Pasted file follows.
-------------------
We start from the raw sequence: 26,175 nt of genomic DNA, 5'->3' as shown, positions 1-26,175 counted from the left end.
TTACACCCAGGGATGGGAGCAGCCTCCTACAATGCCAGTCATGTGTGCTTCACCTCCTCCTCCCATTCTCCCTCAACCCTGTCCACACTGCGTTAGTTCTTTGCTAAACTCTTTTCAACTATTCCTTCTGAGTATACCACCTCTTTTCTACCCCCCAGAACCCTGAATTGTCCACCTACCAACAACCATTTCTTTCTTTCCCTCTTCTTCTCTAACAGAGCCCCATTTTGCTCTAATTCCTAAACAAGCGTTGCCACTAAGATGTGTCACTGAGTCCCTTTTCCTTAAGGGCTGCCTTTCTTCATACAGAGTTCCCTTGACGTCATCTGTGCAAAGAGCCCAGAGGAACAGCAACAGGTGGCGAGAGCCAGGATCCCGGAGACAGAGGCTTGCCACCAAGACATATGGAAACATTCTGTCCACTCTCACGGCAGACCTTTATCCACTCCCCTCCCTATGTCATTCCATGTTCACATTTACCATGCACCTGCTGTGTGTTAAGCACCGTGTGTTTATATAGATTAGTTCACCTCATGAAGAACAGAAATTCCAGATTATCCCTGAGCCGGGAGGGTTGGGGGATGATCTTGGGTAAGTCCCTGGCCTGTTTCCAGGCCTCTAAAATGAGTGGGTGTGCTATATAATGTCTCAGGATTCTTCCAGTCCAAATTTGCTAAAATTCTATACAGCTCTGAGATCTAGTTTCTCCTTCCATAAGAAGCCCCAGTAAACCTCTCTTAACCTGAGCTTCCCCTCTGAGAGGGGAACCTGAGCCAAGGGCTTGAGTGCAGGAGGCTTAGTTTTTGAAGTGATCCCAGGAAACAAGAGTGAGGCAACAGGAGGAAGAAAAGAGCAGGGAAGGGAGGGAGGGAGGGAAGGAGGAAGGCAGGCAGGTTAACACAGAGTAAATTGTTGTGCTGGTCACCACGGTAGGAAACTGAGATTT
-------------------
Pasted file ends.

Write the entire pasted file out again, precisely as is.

We start from the raw sequence: 26,175 nt of genomic DNA, 5'->3' as shown, positions 1-26,175 counted from the left end.
TTACACCCAGGGATGGGAGCAGCCTCCTACAATGCCAGTCATGTGTGCTTCACCTCCTCCTCCCATTCTCCCTCAACCCTGTCCACACTGCGTTAGTTCTTTGCTAAACTCTTTTCAACTATTCCTTCTGAGTATACCACCTCTTTTCTACCCCCCAGAACCCTGAATTGTCCACCTACCAACAACCATTTCTTTCTTTCCCTCTTCTTCTCTAACAGAGCCCCATTTTGCTCTAATTCCTAAACAAGCGTTGCCACTAAGATGTGTCACTGAGTCCCTTTTCCTTAAGGGCTGCCTTTCTTCATACAGAGTTCCCTTGACGTCATCTGTGCAAAGAGCCCAGAGGAACAGCAACAGGTGGCGAGAGCCAGGATCCCGGAGACAGAGGCTTGCCACCAAGACATATGGAAACATTCTGTCCACTCTCACGGCAGACCTTTATCCACTCCCCTCCCTATGTCATTCCATGTTCACATTTACCATGCACCTGCTGTGTGTTAAGCACCGTGTGTTTATATAGATTAGTTCACCTCATGAAGAACAGAAATTCCAGATTATCCCTGAGCCGGGAGGGTTGGGGGATGATCTTGGGTAAGTCCCTGGCCTGTTTCCAGGCCTCTAAAATGAGTGGGTGTGCTATATAATGTCTCAGGATTCTTCCAGTCCAAATTTGCTAAAATTCTATACAGCTCTGAGATCTAGTTTCTCCTTCCATAAGAAGCCCCAGTAAACCTCTCTTAACCTGAGCTTCCCCTCTGAGAGGGGAACCTGAGCCAAGGGCTTGAGTGCAGGAGGCTTAGTTTTTGAAGTGATCCCAGGAAACAAGAGTGAGGCAACAGGAGGAAGAAAAGAGCAGGGAAGGGAGGGAGGGAGGGAAGGAGGAAGGCAGGCAGGTTAACACAGAGTAAATTGTTGTGCTGGTCACCACGGTAGGAAACTGAGATTT